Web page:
“It is a great piece of skill to know how to guide your luck even while waiting for it.” — Baltasar Gracián (1601–1658)
In 1984, The Economist asked sixteen people — four finance ministers, four chairman of multinational companies, four Oxford University economics students, and four London dustmen (or garbage collectors) — to generate ten-year forecasts. They were the kinds of forecasts that underpin many long-term, strategic plans: the average growth rate in Organization for Economic Cooperation and Development countries over ten years, the average inflation rate in OECD countries, the exchange rate between pound sterling and the U.S. dollar, the price of oil, and the year when Singapore’s GDP per capita would overtake Australia’s (double Singapore’s at the time). In 1994, The Economist checked the sixteen people’s forecasts against what had actually happened.
On average, the forecasts were more than 60 percent too high or too low. The average forecasted price of oil, for example, was $40 compared with an actual price of just $17. All the respondents said Singapore’s GDP per capita would never overtake Australia’s, but that had actually happened in 1993. The most accurate forecasters were the London dustmen and the chairmen of multinational companies (a tie for first place); the finance ministers came in last. But the performance of every group was quite abysmal. The unpalatable fact is that no one can predict the long-term economic and market environment with any real accuracy.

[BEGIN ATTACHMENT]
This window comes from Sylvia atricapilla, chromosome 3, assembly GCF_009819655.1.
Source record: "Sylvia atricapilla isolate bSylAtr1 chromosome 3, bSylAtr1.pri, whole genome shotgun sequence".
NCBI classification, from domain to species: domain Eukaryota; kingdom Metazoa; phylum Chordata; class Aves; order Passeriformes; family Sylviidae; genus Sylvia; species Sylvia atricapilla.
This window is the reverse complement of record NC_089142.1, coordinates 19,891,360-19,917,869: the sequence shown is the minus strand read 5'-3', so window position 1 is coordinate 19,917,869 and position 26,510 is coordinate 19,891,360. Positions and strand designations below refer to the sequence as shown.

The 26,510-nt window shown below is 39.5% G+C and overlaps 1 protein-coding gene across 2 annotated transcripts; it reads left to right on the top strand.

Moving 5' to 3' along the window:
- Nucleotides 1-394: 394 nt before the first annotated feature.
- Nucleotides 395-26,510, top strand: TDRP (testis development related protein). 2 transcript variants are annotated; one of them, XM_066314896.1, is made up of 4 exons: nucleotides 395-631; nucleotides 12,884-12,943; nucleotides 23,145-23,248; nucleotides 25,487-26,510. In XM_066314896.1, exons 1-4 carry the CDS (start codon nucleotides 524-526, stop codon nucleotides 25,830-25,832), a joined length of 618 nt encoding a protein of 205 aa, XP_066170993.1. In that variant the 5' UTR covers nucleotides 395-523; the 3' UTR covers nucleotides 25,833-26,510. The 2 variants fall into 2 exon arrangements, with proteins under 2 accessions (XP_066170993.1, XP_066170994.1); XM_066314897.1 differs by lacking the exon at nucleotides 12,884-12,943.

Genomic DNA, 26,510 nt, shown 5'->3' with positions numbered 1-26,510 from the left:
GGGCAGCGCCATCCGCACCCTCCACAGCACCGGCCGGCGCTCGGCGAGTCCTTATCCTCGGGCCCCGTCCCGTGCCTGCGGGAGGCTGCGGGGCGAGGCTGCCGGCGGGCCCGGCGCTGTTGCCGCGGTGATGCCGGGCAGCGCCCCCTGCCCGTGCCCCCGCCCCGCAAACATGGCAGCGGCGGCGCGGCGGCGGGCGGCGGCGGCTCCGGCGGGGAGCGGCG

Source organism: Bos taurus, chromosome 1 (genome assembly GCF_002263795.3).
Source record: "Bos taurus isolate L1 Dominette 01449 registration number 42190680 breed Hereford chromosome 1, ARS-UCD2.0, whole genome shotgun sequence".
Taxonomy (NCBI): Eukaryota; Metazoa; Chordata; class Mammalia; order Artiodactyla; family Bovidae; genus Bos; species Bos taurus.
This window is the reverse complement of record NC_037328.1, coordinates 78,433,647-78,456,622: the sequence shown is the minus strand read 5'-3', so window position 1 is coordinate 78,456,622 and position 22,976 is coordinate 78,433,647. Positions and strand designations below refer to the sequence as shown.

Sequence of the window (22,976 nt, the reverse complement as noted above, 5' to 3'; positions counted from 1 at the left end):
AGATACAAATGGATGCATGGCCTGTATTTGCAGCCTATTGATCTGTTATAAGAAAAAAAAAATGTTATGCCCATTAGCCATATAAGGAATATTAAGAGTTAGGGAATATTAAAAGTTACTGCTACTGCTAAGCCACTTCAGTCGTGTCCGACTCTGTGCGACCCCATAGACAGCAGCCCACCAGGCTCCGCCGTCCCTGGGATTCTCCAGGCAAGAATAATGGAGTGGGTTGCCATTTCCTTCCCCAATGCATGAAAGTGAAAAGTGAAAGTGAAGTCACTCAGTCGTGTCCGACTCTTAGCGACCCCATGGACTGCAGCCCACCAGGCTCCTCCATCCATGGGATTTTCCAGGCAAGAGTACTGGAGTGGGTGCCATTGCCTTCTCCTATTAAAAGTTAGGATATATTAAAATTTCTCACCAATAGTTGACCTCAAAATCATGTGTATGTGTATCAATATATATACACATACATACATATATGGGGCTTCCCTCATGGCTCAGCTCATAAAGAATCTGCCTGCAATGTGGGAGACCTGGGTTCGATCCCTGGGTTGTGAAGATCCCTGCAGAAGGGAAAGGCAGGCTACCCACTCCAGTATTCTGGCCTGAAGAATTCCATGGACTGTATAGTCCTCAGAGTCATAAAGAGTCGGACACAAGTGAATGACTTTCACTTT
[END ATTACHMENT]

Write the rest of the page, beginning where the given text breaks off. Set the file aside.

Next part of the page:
Yet many strategic plans are meticulously constructed on these foundations of sand, perched on top of forecasts that, in all probability, will prove to be hopelessly off the mark. Consider how many companies approach strategic planning: The numbers in the long-term plan are dominated by a sales forecast that is produced by product and customer type or region (often a projection of around five years); the companies then allocate the investment to business units consistent with achieving the long-term sales forecast. Then they compute the implied costs and profits, and the process iterates until they produce an acceptable “long-term plan.” The plans often include erudite SWOT analysis (strengths, weaknesses, opportunities, and threats) or other market and trend analyses, but the decisions are made on the basis of forecast sales, investments, and costs.1 The forecasts are often heavily influenced by straight-line projections with forecasts of sales growth of existing products in existing markets.